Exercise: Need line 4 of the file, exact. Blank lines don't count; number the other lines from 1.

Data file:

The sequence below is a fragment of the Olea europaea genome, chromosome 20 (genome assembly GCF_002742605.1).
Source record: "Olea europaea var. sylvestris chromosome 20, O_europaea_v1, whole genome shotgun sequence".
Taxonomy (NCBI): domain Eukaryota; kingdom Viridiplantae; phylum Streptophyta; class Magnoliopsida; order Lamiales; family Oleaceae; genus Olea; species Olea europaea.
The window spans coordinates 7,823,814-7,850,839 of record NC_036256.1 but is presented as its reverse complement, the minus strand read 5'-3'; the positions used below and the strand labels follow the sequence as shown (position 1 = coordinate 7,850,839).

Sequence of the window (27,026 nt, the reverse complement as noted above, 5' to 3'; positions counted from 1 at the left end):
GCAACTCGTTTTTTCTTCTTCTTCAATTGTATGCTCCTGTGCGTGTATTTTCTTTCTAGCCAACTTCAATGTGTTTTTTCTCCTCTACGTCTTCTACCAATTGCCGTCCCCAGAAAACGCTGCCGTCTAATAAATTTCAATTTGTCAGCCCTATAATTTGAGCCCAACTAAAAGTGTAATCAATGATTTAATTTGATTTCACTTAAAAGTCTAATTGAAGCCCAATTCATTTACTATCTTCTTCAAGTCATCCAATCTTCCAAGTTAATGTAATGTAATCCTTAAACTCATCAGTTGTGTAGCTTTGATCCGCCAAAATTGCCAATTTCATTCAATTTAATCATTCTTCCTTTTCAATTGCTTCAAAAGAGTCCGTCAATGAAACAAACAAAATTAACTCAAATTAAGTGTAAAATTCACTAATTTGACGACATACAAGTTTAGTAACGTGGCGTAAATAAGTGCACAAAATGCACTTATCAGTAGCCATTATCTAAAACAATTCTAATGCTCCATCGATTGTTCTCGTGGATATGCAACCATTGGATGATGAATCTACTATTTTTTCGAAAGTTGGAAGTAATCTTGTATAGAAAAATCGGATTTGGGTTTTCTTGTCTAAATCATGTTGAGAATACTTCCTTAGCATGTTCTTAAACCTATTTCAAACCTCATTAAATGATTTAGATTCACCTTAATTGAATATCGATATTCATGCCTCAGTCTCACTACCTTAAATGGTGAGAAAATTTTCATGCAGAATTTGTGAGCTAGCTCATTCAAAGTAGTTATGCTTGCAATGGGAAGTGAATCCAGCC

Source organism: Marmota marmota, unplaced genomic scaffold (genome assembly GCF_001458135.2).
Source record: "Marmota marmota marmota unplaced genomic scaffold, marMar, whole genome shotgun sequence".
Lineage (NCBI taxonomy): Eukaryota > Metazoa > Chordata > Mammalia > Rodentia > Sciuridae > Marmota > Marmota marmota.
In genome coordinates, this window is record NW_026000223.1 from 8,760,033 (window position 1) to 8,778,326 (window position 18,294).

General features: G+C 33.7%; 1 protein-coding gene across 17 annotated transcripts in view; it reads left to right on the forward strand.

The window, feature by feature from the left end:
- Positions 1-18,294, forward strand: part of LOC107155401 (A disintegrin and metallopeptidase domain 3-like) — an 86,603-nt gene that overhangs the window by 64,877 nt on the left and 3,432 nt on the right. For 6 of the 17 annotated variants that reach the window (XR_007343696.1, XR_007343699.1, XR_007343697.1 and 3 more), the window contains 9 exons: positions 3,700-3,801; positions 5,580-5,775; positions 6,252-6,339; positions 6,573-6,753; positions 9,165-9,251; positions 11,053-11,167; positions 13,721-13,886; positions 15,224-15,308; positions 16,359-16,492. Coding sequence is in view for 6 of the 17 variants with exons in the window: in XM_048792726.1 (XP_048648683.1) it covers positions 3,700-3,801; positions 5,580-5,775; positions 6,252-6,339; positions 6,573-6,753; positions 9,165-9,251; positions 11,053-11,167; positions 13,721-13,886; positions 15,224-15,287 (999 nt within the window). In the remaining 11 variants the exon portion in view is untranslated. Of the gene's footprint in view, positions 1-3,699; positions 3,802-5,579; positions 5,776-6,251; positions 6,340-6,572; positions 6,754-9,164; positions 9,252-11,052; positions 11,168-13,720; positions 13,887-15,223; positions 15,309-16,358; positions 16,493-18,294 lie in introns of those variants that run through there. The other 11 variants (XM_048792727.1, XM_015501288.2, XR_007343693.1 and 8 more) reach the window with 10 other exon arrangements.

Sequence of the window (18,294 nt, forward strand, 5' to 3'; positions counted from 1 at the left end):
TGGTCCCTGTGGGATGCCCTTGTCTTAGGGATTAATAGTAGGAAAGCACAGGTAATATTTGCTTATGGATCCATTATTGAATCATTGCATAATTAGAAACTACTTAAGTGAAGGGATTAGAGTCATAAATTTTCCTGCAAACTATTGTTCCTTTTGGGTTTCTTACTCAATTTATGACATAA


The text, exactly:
The window spans coordinates 7,823,814-7,850,839 of record NC_036256.1 but is presented as its reverse complement, the minus strand read 5'-3'; the positions used below and the strand labels follow the sequence as shown (position 1 = coordinate 7,850,839).